Wednesday, June 1, 2011

a question for you: lazy around the house?

After all that talk about housework and work, it seems a good time to ask you a question from a friend. (My friend, by the way, is pregnant with her second baby.) This is an issue I struggle with too, so we'd both love to hear your advice!

I want to ask how you organise your time? I know we're at very different stages of life, and I shouldn't aim at being some kind of supernatural wonder woman, but sometimes I feel like I don't get anything at all done, and it's mostly because I'm disorganised and generally lazy about things around the house - it's so easy to be lazy at home when nobody else is watching! Of course, that then leads to guilt about not getting things done... I've also just read Shopping for Time, so I'm starting to try to implement some of their suggestions, but is there any extra advice you could give?
Have you ever felt like this? Have you got any suggestions? Share your experiences and ideas here.

image is by Aunty Cookie (very appropriate!) from flickr

13 comments:

onlinesoph said...

I can definitely identify with feeling lazy and disorganised. I only have one child...not sure how I'll go with more!

I've never read Shopping for Time, but here are some things I've done that have helped me.

* When I'm overwhelmed about how much housework there is to do, I stop and write a list. The list has simple, achievable tasks on it, like "make bed," "put clothes in washing machine, etc" Then I just slowly make my way through the list and cross things off as I go, rather than focus on the big messy house. I put music on and try to include my son in the task (so if we're hanging out the clothes, I give him pegs to play with and give him some outside time, when making the bed we stop and play peekaboo with the covers for a minute, etc) so it doesn't feel like a chore.

*After my baby, I realised I spent heaps of time preparing meals, then having to clean up a messy kitchen afterwards. So I started doing all of my food prep in the morning - everything from cutting up fruit and preparing sandwiches to putting together dinner so it just needs to go in the oven at night (I tried to time this with my baby's sleep). This made me so much more organised as I only need to clean the kitchen once and it stays relatively tidy during the day, and if my child is hungry I have food prepared and ready to go. Makes the nights easier too.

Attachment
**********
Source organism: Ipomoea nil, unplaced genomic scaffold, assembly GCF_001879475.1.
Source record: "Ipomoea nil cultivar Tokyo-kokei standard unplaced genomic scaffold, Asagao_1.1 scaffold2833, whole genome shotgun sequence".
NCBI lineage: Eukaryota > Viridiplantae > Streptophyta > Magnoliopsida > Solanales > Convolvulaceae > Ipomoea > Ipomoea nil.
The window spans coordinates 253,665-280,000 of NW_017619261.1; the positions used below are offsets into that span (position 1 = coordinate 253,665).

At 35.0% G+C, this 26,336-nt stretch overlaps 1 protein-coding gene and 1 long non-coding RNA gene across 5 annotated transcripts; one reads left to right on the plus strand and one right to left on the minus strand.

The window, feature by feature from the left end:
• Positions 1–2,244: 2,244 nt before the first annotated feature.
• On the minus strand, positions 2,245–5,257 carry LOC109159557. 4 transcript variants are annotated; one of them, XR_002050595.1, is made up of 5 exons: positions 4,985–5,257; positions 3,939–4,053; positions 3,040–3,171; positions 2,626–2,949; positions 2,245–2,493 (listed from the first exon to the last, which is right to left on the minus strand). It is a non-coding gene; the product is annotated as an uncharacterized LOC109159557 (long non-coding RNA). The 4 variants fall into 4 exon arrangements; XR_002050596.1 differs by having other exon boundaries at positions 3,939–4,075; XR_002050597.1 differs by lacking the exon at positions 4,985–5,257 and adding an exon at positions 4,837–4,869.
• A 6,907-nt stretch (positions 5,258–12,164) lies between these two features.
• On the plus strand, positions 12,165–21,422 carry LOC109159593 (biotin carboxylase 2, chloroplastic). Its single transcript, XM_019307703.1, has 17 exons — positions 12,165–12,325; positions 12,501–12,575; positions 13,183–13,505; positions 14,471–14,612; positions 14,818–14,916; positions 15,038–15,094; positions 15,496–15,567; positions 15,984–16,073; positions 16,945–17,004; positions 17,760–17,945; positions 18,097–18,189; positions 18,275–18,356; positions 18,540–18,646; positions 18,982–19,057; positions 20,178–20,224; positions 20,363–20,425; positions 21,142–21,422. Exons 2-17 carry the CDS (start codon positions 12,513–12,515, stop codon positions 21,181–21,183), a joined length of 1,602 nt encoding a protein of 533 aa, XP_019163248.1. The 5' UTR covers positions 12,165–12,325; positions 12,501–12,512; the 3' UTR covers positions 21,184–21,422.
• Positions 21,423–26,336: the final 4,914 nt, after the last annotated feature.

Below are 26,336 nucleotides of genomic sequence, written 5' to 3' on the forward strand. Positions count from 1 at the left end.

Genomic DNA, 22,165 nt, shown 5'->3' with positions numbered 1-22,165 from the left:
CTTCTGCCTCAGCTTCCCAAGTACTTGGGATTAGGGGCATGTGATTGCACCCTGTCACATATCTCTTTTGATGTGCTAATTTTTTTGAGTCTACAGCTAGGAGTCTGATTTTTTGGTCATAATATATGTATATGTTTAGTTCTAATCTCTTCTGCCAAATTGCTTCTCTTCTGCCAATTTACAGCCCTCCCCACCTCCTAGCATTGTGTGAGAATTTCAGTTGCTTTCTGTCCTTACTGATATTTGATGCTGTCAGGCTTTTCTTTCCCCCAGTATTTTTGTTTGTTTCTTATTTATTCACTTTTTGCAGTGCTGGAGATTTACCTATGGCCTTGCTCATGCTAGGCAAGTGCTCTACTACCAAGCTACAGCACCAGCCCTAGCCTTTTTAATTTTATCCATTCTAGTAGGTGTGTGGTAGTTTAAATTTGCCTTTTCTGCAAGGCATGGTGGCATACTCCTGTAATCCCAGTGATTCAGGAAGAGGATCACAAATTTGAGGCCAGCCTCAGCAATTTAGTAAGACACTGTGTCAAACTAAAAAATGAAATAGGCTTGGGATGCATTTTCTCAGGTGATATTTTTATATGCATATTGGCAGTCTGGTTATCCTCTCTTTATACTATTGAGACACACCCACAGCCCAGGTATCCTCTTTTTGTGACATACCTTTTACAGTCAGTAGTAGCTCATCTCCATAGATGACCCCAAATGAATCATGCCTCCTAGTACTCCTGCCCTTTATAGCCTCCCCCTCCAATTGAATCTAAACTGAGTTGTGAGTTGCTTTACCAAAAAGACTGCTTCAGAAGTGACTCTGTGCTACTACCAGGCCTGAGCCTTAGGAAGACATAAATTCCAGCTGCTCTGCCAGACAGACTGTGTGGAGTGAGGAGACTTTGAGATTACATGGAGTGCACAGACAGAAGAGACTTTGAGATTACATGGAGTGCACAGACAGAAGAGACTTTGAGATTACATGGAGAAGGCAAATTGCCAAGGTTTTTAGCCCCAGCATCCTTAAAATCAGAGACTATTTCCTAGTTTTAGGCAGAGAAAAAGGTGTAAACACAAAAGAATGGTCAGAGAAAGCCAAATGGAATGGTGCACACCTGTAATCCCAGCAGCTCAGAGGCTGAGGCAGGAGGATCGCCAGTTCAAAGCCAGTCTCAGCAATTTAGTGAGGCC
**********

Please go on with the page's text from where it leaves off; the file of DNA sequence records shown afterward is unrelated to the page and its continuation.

* I have a "five things" rule. When I first come home from being out, I put the baby down with some toys and pick up five things around the room. Only five, so it's not like doing a massive clean...but I find by doing this, the place stays relatively tidy during the day. I also do this if I'm waiting for something, like for a kettle to boil or for something to heat up in the microwave.

*The biggest time saver for me was doing my grocery shopping online. I highly recommend it - the $5 delivery fee is worth the time you save!

Jean said...

fantastic suggestions, thanks!

mattnbec said...

I have particular tasks allocated to particular days:
* Monday: check over diary for week's tasks. Menu plan for week, do shopping list, catch up with washing from weekend.
* Tuesday: Fruit and veg and grocery shopping, ironing.
* Wednesday: busy day for us, so low taks.
* Thursday: second catch up on washing (and housework) day.
* Friday: Present/misc household things shopping.

Plus, I have an 'everyday to do' list for each day which includes all the every day things, unsurprisingly, (eg cook dinner, washing, tidying, cleaning up after meals etc) so that if I find myself too lost I have something to check. I should get this list laminated some time!! In it, I include a bit of 'me time' so I give myself permission to take a break, but don't over-do it. Although in practice, some days I do over-do computer time etc. I also include formal 'playing time' with the kids so I give myself permission to play without feeling like I should be doing something else. Ditto supervising homework.